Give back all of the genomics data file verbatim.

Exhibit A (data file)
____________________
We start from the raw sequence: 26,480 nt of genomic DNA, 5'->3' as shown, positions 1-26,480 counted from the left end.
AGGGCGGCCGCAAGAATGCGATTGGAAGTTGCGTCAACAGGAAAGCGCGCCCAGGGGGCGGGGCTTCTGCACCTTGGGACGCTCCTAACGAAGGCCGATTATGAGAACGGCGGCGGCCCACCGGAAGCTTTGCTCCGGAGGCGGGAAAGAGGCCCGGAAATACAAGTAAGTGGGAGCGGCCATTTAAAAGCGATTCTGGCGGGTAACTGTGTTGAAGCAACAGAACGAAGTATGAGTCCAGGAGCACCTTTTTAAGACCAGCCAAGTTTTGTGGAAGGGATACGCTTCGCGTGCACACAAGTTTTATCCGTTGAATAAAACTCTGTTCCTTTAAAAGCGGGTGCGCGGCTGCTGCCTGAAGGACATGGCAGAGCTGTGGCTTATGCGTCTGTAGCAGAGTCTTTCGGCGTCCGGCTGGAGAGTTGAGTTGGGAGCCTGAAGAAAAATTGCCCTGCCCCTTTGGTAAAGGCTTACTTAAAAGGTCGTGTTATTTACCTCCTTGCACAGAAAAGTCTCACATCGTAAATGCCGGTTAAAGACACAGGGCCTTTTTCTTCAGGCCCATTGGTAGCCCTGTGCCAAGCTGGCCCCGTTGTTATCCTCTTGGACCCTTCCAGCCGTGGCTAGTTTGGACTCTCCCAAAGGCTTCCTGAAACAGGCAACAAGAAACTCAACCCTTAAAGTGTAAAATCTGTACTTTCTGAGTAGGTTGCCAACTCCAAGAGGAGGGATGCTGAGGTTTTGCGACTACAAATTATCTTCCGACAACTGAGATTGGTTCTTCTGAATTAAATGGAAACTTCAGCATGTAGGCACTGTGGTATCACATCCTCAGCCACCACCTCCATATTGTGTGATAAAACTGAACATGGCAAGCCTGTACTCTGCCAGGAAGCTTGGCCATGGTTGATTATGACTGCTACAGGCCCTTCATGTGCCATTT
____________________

We start from the raw sequence: 26,480 nt of genomic DNA, 5'->3' as shown, positions 1-26,480 counted from the left end.
AGGGCGGCCGCAAGAATGCGATTGGAAGTTGCGTCAACAGGAAAGCGCGCCCAGGGGGCGGGGCTTCTGCACCTTGGGACGCTCCTAACGAAGGCCGATTATGAGAACGGCGGCGGCCCACCGGAAGCTTTGCTCCGGAGGCGGGAAAGAGGCCCGGAAATACAAGTAAGTGGGAGCGGCCATTTAAAAGCGATTCTGGCGGGTAACTGTGTTGAAGCAACAGAACGAAGTATGAGTCCAGGAGCACCTTTTTAAGACCAGCCAAGTTTTGTGGAAGGGATACGCTTCGCGTGCACACAAGTTTTATCCGTTGAATAAAACTCTGTTCCTTTAAAAGCGGGTGCGCGGCTGCTGCCTGAAGGACATGGCAGAGCTGTGGCTTATGCGTCTGTAGCAGAGTCTTTCGGCGTCCGGCTGGAGAGTTGAGTTGGGAGCCTGAAGAAAAATTGCCCTGCCCCTTTGGTAAAGGCTTACTTAAAAGGTCGTGTTATTTACCTCCTTGCACAGAAAAGTCTCACATCGTAAATGCCGGTTAAAGACACAGGGCCTTTTTCTTCAGGCCCATTGGTAGCCCTGTGCCAAGCTGGCCCCGTTGTTATCCTCTTGGACCCTTCCAGCCGTGGCTAGTTTGGACTCTCCCAAAGGCTTCCTGAAACAGGCAACAAGAAACTCAACCCTTAAAGTGTAAAATCTGTACTTTCTGAGTAGGTTGCCAACTCCAAGAGGAGGGATGCTGAGGTTTTGCGACTACAAATTATCTTCCGACAACTGAGATTGGTTCTTCTGAATTAAATGGAAACTTCAGCATGTAGGCACTGTGGTATCACATCCTCAGCCACCACCTCCATATTGTGTGATAAAACTGAACATGGCAAGCCTGTACTCTGCCAGGAAGCTTGGCCATGGTTGATTATGACTGCTACAGGCCCTTCATGTGCCATTT